Growing up, I was almost always happy. It wasn’t until I started high school, and one of my closest friendships ended unexpectedly, that I suddenly began to spiral. I didn’t know why this seemingly small life event had affected me so deeply, but it had. For a while, I cried almost every day — and because I didn’t understand why this friendship had ended, I constantly questioned my self-worth. I began feeling paranoid about other friendships and relationships, because I was so insecure and worried that other friends would leave me. Looking back, this was the first time I had experienced what I now know to be symptoms of borderline personality disorder, a diagnosis that’s associated with fear of abandonment. It was also the first time I ever considered that I might need help.
Then, in late high school and early college, I entered into a couple of relationships. While both made me happy at times, they were also unstable — a pattern that’s common for people with BPD. I constantly questioned my partners, wondering if they still liked me and fearing that they would leave me. I felt desperate to stay in these relationships, which at times felt like the center of my world. Breakups are always hard, but when you have BPD, they can make you feel hopeless. I found myself trying anything I could to make these relationships work — to make them stay.
Truthfully, I think a part of me always knew that I needed help, but I was afraid to ask for it. I questioned whether I was being overdramatic, and I insisted that I would be OK even though I wasn’t. I was also scared of the stigma surrounding this diagnosis, so I dealt with the symptoms on my own for a long while, before finally deciding last year to seek out help. At the beginning of the COVID-19 pandemic, my university closed, and I moved home to take courses online. With the added stress of the pandemic, I decided to finally take the step of booking appointments with a therapist and a psychiatric nurse practitioner.
Eventually, my therapist diagnosed me with BPD, which is characterized by instability in one’s emotions and relationships, as well as other symptoms, including a shifting sense of self, impulsivity, anger, feelings of emptiness, and self-harm. Even though I had suspected that I was experiencing symptoms of BPD before I was diagnosed, part of me still didn’t want to believe it. BPD is one of the most stigmatized mental illnesses there is — people with this disorder are often unfairly portrayed as manipulative or attention-seeking. The stigma is so pervasive that patients may even find it difficult to find a therapist who will see them and take their symptoms seriously.
Even though I was struggling and needed help, I feared this diagnosis. I didn’t want to be defined by a mental illness, and I was scared that people would suddenly think I was some kind of manipulative monster, when in reality, I was the same person I had always been.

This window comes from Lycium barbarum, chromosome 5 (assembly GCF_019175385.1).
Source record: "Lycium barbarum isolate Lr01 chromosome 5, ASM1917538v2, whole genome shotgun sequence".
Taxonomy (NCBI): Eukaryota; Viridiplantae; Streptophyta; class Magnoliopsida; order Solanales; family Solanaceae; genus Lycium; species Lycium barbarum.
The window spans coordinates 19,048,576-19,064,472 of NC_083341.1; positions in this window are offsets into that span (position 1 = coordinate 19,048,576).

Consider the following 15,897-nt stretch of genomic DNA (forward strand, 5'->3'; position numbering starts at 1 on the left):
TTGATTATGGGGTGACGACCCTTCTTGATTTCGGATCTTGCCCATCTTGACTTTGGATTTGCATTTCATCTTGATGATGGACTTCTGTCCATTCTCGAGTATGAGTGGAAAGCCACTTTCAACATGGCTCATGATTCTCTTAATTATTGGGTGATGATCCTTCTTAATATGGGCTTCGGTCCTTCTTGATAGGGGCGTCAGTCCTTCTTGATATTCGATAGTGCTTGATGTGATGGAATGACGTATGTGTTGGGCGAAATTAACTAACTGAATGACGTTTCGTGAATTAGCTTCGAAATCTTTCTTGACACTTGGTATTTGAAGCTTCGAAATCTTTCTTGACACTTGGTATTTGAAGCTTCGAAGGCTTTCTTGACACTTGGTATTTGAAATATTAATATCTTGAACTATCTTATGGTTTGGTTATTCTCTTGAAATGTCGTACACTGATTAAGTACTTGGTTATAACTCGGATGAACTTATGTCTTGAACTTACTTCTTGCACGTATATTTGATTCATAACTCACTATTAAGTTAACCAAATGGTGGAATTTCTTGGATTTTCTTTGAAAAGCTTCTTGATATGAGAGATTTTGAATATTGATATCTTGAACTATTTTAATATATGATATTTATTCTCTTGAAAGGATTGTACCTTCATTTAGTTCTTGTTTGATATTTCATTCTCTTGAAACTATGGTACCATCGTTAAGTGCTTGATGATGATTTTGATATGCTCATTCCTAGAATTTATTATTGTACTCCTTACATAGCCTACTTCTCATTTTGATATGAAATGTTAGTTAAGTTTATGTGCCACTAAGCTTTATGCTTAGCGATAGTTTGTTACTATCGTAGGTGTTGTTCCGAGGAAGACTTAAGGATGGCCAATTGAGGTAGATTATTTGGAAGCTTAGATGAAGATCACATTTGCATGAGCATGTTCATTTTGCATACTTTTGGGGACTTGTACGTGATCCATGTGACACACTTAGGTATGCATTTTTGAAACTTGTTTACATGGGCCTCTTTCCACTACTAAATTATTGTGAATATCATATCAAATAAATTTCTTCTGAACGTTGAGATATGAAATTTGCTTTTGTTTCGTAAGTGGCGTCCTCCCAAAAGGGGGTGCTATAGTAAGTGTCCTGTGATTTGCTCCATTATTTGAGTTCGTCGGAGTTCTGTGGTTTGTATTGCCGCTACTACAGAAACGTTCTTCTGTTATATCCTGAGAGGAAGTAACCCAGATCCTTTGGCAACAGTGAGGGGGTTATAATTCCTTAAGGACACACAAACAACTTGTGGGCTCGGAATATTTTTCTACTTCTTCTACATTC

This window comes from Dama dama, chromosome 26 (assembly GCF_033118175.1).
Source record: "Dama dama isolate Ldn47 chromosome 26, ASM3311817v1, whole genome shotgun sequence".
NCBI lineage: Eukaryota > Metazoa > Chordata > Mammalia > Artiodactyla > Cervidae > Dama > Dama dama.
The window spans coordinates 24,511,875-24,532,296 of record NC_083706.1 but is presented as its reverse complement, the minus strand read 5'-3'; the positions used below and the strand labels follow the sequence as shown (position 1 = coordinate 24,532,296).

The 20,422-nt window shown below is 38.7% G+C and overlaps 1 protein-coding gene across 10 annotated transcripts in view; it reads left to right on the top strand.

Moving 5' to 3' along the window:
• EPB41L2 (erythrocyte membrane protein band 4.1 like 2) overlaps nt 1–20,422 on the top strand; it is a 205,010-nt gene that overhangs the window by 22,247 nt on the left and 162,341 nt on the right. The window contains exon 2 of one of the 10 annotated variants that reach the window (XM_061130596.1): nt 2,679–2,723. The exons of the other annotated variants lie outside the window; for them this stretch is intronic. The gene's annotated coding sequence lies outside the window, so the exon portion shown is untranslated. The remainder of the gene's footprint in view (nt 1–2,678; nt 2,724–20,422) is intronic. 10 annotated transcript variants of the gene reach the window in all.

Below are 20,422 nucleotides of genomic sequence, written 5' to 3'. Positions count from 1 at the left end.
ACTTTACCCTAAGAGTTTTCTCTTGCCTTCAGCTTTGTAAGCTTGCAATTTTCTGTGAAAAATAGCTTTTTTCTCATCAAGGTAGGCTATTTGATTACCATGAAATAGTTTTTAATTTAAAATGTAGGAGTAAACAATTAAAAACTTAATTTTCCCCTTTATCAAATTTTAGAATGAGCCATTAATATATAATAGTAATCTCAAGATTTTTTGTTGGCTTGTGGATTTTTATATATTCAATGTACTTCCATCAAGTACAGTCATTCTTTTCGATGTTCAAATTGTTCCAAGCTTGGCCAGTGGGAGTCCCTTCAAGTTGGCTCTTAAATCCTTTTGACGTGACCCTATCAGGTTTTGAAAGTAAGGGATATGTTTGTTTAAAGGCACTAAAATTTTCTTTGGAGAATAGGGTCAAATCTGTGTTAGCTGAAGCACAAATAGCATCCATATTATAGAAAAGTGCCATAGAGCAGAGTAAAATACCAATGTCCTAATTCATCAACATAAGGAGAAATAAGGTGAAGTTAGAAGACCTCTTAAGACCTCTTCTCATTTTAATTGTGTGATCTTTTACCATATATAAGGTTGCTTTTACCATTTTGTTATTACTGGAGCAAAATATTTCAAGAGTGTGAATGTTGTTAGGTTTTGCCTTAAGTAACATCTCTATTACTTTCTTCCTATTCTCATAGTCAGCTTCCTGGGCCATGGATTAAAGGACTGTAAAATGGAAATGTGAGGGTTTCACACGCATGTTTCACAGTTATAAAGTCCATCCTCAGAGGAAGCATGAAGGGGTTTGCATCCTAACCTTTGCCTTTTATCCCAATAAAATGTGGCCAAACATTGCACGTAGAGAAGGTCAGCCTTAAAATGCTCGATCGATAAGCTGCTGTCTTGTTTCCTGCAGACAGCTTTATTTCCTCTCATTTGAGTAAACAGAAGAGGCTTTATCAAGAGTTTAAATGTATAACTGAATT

So, after being diagnosed, I browsed the internet to find other people with BPD and learn more about living with this disorder. Not only did their stories make me feel less alone, but they also allowed me to begin to see the beauty in this diagnosis. I knew that I needed to have the same compassion for myself that I did for other people going through similar experiences.
Through my research, I learned that people with BPD tend to be very sensitive. While this can be difficult to manage, it can also garner a deep sense of empathy for others — something I’ve always felt I had, which has served as the foundation for strong friendships. Another trait that many people with this disorder share is heightened creativity, and writing has always been an outlet for me to express myself and deal with difficult emotions in a healthy way. Slowly, I started to see the good again.
A life with BPD can be filled with turmoil, especially before receiving a diagnosis. I’ve had a lot of dark moments when it felt like I would never escape the feelings I was experiencing — but knowing that I survived those low points has also brought me strength. Things have always gotten better, no matter how impossible it felt at the time. BPD has taught me to be resilient and given me hope, despite feeling completely lost at times.
I’m not afraid of this diagnosis anymore, because having it has brought me strength. It brought me the correct treatment, dialectical behavioral therapy, which along with a combination of individual therapy sessions and medications, has allowed me to better manage my emotions and protect my relationships. While I’m still actively learning and growing through my treatment, it has already helped me to better understand myself. I’ve found the support and help I needed to move forward in my life, and I’m actually learning to love myself more than ever since being diagnosed with BPD.